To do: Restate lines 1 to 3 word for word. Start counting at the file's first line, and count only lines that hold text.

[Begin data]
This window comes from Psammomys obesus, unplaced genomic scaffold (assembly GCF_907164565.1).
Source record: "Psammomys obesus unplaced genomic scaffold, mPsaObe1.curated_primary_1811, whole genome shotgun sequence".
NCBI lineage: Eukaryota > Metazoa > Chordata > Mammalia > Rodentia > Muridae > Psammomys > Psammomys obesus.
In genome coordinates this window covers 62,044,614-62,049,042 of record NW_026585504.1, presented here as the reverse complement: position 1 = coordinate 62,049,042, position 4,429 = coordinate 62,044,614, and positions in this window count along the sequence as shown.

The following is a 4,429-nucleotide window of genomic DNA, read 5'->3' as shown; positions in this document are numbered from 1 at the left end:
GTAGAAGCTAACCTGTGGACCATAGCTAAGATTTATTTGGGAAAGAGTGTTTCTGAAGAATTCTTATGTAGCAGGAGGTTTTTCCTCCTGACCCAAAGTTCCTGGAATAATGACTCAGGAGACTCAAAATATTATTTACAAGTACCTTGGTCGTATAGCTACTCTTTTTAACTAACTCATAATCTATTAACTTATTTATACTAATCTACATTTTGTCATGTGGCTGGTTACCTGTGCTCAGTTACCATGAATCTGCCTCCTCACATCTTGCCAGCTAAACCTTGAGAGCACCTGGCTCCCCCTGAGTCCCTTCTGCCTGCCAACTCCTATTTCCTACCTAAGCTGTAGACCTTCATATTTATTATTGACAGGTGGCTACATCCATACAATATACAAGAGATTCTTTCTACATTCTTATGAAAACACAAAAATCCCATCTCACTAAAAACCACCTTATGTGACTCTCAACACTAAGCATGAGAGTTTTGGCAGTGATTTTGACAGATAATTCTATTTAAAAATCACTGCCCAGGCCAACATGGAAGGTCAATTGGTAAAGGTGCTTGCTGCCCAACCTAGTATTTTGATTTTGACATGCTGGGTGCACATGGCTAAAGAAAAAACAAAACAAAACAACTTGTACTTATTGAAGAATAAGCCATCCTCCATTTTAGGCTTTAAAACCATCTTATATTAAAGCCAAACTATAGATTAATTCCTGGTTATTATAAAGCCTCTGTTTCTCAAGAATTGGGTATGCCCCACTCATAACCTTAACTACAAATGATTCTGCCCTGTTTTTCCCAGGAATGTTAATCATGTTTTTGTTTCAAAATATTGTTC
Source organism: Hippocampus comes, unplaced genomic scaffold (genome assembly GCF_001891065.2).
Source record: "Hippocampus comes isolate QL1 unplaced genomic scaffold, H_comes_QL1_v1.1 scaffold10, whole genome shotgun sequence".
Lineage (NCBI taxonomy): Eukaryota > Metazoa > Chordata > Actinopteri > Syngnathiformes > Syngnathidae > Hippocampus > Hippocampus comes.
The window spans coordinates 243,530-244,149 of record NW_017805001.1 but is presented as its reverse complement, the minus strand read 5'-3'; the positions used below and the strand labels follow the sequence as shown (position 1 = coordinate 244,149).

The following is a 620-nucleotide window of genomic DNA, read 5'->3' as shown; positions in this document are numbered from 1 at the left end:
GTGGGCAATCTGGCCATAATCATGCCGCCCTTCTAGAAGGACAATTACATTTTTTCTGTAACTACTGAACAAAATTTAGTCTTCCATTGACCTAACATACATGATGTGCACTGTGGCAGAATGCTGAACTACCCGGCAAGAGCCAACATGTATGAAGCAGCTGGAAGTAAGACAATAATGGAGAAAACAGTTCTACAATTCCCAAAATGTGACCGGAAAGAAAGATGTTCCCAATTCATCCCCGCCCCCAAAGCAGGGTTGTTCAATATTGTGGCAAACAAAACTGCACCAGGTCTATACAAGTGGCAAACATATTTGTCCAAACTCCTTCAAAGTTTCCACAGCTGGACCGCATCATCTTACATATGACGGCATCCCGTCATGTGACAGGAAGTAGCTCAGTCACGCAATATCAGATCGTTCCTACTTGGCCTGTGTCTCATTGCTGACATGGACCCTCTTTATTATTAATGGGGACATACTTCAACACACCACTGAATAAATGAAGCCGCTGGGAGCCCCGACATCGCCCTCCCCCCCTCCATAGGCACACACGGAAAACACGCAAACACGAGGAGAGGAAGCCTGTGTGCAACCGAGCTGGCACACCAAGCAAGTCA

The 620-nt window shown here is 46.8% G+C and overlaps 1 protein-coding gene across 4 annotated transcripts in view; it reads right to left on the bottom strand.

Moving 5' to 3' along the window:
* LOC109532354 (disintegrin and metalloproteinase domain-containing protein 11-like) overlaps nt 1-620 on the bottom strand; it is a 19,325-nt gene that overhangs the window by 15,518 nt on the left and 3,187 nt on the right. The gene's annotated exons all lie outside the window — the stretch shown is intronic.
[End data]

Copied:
This window comes from Psammomys obesus, unplaced genomic scaffold (assembly GCF_907164565.1).
Source record: "Psammomys obesus unplaced genomic scaffold, mPsaObe1.curated_primary_1811, whole genome shotgun sequence".
NCBI lineage: Eukaryota > Metazoa > Chordata > Mammalia > Rodentia > Muridae > Psammomys > Psammomys obesus.